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Cavallaro longs for the ‘Good Ole Days’

As the calendar turned to December, Skip Cavallaro, Jr., owner and president of John Cerasuolo Co., located at the New England Produce Center, reflected on the year. He saw some things happening in the industry that he’s not too crazy about.

“Times change. A lot of people just don’t have the time they used to, so they go into a store and buy some cut-up cubes or packages of little broccoli and cauliflower packaged up nice together, and they seem to take the easy way out,” he said. “That’s ok though; you just have to work around what’s going on and find a way to make it work.”

cerasuolo-staff-vert Skip Cavallaro III, general manager of John Cerasuola Co., and Michael Ferro, sales representative, flank Skip Cavallaro Jr. (seated), president of the company.He also feels the higher costs on produce prices is impacting the entire chain — from growers to retail, and that is causing people to purchase less produce, focusing on just what’s needed or what’s on sale.

“You look at the pepper deal, and before it was a lot of green peppers but now it’s a lot of red, yellow, hothouse and orange, and that’s a big change,” Cavallaro said. “For cucumbers, you have seedless coming in taking sales away. You just have to learn to deal.”

To do that, Cavallaro noted that he gets up every morning and pays attention to the market and does what he feels is needed to make his shippers happy. “To be a success today in New England, you need to have a strong back and a weak mind, and I’m not kidding,” Cavallaro said. “You have to be willing to put time in and adapt and you can’t give people what you want to give them, you have to give the people what they are looking for. The old way just doesn’t work the same way anymore.”

He’s talking about the early days, such as back in 1972, when the company was purchased from its original owners who had been in business for more than eight decades. The company has always offered a full line of staple vegetables that people need regardless of whether they are eating at home or at a restaurant and its customers include retail chains, independent retailers and foodservice operators. It ships throughout New England.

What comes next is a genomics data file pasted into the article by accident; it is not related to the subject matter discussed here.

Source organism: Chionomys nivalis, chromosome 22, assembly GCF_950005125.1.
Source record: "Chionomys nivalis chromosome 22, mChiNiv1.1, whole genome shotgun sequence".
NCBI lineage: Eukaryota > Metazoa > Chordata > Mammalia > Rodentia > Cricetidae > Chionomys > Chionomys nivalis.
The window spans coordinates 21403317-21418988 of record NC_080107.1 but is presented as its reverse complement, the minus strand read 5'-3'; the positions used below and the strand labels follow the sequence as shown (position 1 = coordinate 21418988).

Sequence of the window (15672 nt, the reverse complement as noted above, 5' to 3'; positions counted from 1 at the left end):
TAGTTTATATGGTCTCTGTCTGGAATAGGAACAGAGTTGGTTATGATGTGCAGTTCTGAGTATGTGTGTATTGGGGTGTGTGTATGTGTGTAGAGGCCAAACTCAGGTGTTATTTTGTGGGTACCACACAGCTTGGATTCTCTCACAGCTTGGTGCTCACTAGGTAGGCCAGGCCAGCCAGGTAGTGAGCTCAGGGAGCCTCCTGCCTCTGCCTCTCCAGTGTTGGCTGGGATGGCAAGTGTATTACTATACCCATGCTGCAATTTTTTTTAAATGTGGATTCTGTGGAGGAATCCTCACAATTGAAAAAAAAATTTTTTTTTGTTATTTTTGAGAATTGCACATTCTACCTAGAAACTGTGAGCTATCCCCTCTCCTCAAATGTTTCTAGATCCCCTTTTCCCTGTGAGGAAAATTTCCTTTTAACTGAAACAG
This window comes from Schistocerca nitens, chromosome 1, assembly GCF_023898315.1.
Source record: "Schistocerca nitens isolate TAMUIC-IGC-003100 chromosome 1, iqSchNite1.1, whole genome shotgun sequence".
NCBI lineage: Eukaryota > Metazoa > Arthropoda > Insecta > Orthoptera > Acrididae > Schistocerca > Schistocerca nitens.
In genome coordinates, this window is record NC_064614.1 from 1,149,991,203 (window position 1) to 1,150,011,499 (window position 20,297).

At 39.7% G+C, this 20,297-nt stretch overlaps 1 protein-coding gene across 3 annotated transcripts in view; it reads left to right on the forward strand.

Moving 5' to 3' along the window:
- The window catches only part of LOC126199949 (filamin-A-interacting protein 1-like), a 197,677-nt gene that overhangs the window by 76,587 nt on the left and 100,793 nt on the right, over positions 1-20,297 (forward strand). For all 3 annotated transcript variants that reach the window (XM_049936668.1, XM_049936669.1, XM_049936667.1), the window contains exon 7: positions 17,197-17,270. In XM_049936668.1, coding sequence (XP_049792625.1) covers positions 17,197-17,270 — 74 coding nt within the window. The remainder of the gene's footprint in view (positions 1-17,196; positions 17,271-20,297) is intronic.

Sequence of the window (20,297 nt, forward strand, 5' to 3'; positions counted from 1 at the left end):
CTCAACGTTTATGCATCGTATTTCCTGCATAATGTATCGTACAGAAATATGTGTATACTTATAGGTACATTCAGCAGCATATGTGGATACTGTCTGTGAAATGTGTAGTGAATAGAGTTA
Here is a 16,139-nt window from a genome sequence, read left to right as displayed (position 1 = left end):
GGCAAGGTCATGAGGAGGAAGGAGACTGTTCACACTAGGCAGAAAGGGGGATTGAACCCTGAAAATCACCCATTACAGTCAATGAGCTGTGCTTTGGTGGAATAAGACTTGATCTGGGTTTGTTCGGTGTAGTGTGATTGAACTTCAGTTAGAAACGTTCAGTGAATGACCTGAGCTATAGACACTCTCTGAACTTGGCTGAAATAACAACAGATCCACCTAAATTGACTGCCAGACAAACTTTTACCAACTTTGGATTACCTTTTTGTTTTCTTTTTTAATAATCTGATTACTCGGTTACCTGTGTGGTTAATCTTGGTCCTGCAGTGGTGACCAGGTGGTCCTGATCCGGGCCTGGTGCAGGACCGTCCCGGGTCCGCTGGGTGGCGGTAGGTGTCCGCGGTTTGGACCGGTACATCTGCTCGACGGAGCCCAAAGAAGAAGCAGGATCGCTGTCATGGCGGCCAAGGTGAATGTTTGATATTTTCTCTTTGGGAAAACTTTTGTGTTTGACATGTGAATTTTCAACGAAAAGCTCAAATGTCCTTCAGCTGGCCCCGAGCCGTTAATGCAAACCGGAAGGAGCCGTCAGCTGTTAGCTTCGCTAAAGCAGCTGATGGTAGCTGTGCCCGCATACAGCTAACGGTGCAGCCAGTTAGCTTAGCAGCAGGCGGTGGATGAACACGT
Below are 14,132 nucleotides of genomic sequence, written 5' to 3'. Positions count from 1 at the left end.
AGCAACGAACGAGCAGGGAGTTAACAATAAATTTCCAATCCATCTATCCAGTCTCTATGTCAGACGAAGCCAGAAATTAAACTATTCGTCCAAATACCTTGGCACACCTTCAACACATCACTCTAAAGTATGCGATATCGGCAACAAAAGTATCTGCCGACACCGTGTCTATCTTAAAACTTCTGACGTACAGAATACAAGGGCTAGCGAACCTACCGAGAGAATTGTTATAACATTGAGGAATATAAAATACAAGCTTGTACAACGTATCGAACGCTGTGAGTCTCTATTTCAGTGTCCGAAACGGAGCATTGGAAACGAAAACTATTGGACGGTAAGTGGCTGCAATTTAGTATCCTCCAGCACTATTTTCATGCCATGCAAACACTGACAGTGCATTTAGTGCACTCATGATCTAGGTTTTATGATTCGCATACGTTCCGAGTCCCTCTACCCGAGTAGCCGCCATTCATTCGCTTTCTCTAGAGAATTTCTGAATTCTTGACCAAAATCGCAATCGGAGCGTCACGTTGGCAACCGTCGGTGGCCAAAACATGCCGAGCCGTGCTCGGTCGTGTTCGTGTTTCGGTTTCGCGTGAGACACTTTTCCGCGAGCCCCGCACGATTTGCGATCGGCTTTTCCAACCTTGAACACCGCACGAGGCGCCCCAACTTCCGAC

“The truck issue is a major, major challenge that doesn’t look like it’s going away. It seems there are more trucks than drivers and that’s a problem,” Cavallaro said. “Even with a crystal ball, I don’t think I could give you an answer on how to fix this. You can’t go to freight trains. Someone has to look into it though, because it seems like sometimes you have a truck and they are getting ready to load but you lose them because they go somewhere else for more money. You have no control over them and you lose a load. It’s not fair.”

Again, he compares the produce business in 2018 to that of years gone by, longing for the days when things weren’t as challenging. Looking ahead to 2019, Cavallaro hopes to keep chugging along and offering the same great service that it has since it first began in the business.

“We have the same little group of people and we’re not looking to expand, but we are going along and doing what we can,” he said. “I’d love to see things catch fire in 2019 and for things to go really good. I’m not talking getting prices out of whack, but if the guy growing can make a profit and the truckers can make a profit and we can and the last guy can — it everyone makes a little money on the deal, we can keep this thing rolling.”